Newspaper stories are replete with articles involving scams, dishonesty and crimes of financial improprieties; that is not surprising, given the nature of what constitutes “newsworthiness”. Fraudulent claims involving disability applications are trumpeted loudly to reveal the disintegration of a system requiring structural integrity. Of course, no one makes the distinction that such claims of fraud almost always involves the “other” disability system, and not the option available to Federal and Postal employees through the U.S. Office of Personnel Management, whether under FERS or CSRS.
Just as all politicians are lumped together, so the aggregation and broad-painted brushing of anyone receiving a “disability” annuity is to be expected. But Federal Disability Retirement is a different animal from the “other” disability system, and with good cause:
First, Federal and Postal employees do not file for Federal Disability Retirement benefits until and unless it becomes a necessary option to take. The general public cannot have it both ways: on the one hand, they complain that Federal and Postal employees have it “easy” with their Federal or Postal jobs; on the other hand, they grumble that receipt of Federal Disability Retirement benefits is taken advantage of by unscrupulous Federal and Postal employees. But if the employment itself is so easy, why would the Federal or Postal Worker take a lesser income by filing for Federal Disability Retirement benefits? The fact is that most Federal and Postal employees work hard, and well beyond their rate of compensation, in furthering the mission of their agency or department; and filing for Federal Disability Retirement is the furthest thing from the mindset of a Federal or Postal employee.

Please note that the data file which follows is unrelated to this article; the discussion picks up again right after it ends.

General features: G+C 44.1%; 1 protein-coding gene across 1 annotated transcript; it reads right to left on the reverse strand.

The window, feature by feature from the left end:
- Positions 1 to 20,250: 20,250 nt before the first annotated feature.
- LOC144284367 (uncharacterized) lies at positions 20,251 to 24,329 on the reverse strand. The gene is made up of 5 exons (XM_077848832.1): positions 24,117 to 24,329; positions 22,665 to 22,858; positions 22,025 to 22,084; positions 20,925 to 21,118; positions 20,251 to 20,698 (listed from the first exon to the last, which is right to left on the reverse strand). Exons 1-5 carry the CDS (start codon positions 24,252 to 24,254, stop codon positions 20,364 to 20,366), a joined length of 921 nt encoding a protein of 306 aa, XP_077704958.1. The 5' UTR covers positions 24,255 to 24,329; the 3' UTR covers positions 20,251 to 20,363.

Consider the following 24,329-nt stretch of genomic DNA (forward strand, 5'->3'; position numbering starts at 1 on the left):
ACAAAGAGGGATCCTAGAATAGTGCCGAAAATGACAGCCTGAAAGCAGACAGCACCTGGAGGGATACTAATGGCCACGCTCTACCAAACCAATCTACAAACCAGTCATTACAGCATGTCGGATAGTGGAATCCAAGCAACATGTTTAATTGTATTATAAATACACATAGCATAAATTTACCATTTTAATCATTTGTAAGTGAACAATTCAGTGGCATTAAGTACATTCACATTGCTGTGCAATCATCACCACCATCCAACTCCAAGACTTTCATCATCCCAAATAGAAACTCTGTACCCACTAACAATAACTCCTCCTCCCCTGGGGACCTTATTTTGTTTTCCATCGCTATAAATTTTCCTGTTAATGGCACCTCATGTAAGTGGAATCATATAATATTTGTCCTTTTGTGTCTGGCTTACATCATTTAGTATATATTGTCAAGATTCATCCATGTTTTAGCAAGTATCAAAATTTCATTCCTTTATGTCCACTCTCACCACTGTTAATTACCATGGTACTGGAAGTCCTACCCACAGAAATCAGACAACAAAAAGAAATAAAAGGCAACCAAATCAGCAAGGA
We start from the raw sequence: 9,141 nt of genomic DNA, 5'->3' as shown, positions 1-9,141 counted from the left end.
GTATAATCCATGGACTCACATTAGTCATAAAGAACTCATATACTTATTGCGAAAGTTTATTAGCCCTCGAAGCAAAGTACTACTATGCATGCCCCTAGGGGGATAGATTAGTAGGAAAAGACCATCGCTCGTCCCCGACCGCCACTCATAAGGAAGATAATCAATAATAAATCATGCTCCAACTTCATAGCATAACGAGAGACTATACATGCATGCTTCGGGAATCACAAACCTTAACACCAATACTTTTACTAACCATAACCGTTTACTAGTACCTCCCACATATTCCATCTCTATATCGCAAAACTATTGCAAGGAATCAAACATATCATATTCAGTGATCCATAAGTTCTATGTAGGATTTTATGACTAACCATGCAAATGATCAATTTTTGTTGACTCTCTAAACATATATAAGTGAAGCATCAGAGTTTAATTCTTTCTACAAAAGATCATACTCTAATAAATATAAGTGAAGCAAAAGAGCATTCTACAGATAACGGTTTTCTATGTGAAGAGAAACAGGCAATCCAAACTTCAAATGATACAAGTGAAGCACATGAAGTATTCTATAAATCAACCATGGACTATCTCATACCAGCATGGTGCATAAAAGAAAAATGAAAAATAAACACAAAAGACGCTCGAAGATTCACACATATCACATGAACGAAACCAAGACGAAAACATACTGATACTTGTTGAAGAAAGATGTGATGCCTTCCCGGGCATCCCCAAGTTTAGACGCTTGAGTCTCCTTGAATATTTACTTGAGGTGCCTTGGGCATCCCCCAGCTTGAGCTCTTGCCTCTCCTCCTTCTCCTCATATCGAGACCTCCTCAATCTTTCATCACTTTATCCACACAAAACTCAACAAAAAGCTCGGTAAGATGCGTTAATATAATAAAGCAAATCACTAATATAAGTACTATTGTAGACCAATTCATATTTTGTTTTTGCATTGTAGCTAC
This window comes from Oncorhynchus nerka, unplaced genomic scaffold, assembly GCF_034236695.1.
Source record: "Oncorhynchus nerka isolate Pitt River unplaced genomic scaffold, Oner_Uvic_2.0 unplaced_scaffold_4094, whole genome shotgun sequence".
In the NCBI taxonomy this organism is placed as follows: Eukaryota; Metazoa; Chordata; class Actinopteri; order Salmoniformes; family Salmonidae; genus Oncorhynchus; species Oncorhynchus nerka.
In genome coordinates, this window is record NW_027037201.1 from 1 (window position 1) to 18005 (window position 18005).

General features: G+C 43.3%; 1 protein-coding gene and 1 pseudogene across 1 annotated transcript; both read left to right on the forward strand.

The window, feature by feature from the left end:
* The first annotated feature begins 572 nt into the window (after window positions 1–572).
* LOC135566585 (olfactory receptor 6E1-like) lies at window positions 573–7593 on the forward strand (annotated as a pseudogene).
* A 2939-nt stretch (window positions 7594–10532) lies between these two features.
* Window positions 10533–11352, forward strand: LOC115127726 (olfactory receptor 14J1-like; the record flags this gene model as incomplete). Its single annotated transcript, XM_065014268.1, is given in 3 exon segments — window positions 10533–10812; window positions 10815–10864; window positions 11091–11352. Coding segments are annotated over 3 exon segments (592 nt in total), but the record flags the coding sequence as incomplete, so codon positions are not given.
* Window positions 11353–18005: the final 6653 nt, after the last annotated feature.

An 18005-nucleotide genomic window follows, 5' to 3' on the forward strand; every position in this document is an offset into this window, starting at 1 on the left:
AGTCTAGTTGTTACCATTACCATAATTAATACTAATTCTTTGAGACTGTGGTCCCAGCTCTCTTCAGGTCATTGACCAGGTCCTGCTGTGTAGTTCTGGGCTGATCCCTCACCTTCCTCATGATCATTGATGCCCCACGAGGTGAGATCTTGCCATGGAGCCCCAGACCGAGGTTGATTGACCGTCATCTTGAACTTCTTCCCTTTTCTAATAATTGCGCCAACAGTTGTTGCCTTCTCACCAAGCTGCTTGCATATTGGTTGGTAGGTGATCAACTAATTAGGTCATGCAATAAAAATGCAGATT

Second, because of the reduction of income accorded by an approved Federal Disability Retirement, many Federal and Postal employees must go out and seek employment in the private sector. Yes, they can continue to receive the disability annuity so long as they remain under 80% of what the former Federal or Postal position currently pays; and yes, the combination of both the annuity and the employment income can aggregately comprise more than what the former Federal or Postal position was paying; but that is the very attractiveness and intelligence of the incentivized system. It encourages the Federal and Postal Worker to remain productive, and to “pay back” into the system. In essence, it is a self-paying enterprise.
And, Third, because Federal Disability Retirement recognizes that the disability is tied to a particular kind of job, there is very little room for abuse within the system. One is encouraged to remain productive, and such an incentive allows for the system to remain economically viable.
In these difficult economic times, people are often afraid of considering filing for “disability” benefits; but for Federal and Postal employees who have given their time, life and (often) health in the pursuance of an agency’s mission, being treated like a “suspect” in a broadly-painted indictment is not only unfair, but reprehensible. The Federal and Postal Worker has nothing to be ashamed about, and the fact that the general public may harbor some hidden resentments during these trying economic times, is merely a reflection upon the often petty nature of humanity, and not a true gauge of the work ethic of Federal and Postal employees throughout the country.
Robert R. McGill, Esquire